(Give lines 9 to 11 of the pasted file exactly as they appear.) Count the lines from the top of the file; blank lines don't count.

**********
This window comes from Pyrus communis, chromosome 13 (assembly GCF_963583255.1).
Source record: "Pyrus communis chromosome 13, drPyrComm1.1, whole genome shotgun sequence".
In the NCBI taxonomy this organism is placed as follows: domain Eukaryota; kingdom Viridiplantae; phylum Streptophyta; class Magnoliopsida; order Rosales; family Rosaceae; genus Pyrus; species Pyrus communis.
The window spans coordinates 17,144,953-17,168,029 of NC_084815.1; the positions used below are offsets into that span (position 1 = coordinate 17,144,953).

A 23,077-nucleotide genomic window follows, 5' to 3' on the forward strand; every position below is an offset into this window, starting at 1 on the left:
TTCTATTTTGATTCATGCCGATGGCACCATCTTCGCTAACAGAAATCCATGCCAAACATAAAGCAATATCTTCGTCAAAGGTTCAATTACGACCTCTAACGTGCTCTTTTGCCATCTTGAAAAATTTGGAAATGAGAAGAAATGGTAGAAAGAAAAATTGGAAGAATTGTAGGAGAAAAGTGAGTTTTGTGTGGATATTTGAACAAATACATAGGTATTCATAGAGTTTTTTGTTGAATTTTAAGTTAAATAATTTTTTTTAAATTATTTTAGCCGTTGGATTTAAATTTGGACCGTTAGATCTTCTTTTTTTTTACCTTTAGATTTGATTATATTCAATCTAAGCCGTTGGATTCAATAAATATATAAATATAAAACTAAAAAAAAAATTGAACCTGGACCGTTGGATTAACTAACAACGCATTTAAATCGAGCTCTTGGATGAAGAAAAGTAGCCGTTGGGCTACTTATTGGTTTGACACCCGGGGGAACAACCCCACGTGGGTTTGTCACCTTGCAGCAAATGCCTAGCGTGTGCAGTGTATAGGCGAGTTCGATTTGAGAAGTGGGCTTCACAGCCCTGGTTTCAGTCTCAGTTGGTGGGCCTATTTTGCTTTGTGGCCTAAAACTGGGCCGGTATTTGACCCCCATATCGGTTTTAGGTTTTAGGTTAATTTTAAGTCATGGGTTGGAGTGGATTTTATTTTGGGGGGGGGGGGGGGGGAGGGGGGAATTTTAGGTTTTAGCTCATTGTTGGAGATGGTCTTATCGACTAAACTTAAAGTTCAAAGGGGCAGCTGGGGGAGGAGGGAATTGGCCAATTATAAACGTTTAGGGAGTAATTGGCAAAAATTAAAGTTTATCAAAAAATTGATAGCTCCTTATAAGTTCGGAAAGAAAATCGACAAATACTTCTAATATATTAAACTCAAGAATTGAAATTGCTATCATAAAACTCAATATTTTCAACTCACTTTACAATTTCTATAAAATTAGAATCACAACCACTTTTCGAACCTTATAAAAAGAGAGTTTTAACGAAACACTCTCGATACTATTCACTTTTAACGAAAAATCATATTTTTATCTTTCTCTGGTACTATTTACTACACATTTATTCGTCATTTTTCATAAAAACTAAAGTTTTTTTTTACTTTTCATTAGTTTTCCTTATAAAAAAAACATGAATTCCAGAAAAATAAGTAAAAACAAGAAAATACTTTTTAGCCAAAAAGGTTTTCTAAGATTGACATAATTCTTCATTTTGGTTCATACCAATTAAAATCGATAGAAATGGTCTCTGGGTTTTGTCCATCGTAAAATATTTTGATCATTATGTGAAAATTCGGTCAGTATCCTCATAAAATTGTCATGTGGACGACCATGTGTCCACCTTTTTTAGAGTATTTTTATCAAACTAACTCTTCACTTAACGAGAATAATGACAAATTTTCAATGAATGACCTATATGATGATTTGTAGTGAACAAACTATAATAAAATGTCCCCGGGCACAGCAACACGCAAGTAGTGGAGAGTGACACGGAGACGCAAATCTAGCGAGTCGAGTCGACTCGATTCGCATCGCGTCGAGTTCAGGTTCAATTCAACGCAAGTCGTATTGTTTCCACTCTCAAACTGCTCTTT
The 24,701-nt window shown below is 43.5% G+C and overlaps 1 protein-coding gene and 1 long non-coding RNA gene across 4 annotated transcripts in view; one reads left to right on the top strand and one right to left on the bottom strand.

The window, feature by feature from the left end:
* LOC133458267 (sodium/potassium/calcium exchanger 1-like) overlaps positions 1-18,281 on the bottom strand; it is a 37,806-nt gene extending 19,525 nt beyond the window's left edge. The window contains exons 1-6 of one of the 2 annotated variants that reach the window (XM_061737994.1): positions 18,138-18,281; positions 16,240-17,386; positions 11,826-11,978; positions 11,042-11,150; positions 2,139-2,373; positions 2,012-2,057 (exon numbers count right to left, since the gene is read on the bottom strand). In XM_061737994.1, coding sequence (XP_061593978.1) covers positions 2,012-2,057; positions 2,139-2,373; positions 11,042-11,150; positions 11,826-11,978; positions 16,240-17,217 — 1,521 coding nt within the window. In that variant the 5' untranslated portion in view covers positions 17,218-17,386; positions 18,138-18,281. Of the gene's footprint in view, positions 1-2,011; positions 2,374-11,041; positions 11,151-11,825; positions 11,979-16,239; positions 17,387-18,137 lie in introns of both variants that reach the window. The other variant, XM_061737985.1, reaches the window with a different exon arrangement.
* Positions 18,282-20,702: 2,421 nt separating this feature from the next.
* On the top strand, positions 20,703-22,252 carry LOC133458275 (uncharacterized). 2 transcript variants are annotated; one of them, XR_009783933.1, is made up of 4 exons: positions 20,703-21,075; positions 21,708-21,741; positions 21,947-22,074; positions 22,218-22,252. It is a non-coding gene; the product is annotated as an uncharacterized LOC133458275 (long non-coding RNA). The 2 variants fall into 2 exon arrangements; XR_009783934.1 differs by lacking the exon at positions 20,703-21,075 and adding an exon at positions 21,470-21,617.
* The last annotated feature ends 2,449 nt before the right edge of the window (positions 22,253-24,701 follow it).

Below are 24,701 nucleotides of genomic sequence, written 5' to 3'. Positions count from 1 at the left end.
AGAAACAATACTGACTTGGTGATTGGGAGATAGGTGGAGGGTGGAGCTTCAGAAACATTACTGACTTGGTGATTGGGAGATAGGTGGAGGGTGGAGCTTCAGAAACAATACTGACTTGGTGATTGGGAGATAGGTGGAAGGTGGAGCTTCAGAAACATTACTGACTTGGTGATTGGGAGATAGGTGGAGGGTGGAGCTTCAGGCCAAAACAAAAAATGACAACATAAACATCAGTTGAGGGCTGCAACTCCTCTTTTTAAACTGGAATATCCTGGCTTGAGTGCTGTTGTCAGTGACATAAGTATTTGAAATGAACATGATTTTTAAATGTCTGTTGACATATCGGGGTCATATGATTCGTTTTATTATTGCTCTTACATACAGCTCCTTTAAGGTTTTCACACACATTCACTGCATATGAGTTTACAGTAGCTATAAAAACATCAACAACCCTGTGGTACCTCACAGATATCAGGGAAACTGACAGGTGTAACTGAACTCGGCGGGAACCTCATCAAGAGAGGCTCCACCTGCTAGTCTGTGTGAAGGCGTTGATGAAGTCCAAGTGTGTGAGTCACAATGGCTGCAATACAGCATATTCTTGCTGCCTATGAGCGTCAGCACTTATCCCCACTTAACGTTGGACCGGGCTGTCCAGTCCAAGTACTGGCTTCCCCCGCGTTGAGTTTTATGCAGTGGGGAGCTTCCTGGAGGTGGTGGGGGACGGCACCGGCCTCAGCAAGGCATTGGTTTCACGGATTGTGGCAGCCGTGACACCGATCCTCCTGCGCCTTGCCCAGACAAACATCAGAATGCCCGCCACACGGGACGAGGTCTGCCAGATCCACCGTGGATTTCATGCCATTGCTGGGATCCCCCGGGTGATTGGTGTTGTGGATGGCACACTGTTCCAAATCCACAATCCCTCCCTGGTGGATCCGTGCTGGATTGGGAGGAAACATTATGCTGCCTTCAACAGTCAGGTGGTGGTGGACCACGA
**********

* LOC133458267 (sodium/potassium/calcium exchanger 1-like) overlaps positions 1-18,281 on the bottom strand; it is a 37,806-nt gene extending 19,525 nt beyond the window's left edge. The window contains exons 1-6 of one of the 2 annotated variants that reach the window (XM_061737994.1): positions 18,138-18,281; positions 16,240-17,386; positions 11,826-11,978; positions 11,042-11,150; positions 2,139-2,373; positions 2,012-2,057 (exon numbers count right to left, since the gene is read on the bottom strand). In XM_061737994.1, coding sequence (XP_061593978.1) covers positions 2,012-2,057; positions 2,139-2,373; positions 11,042-11,150; positions 11,826-11,978; positions 16,240-17,217 — 1,521 coding nt within the window. In that variant the 5' untranslated portion in view covers positions 17,218-17,386; positions 18,138-18,281. Of the gene's footprint in view, positions 1-2,011; positions 2,374-11,041; positions 11,151-11,825; positions 11,979-16,239; positions 17,387-18,137 lie in introns of both variants that reach the window. The other variant, XM_061737985.1, reaches the window with a different exon arrangement.
* Positions 18,282-20,702: 2,421 nt separating this feature from the next.
* On the top strand, positions 20,703-22,252 carry LOC133458275 (uncharacterized). 2 transcript variants are annotated; one of them, XR_009783933.1, is made up of 4 exons: positions 20,703-21,075; positions 21,708-21,741; positions 21,947-22,074; positions 22,218-22,252. It is a non-coding gene; the product is annotated as an uncharacterized LOC133458275 (long non-coding RNA). The 2 variants fall into 2 exon arrangements; XR_009783934.1 differs by lacking the exon at positions 20,703-21,075 and adding an exon at positions 21,470-21,617.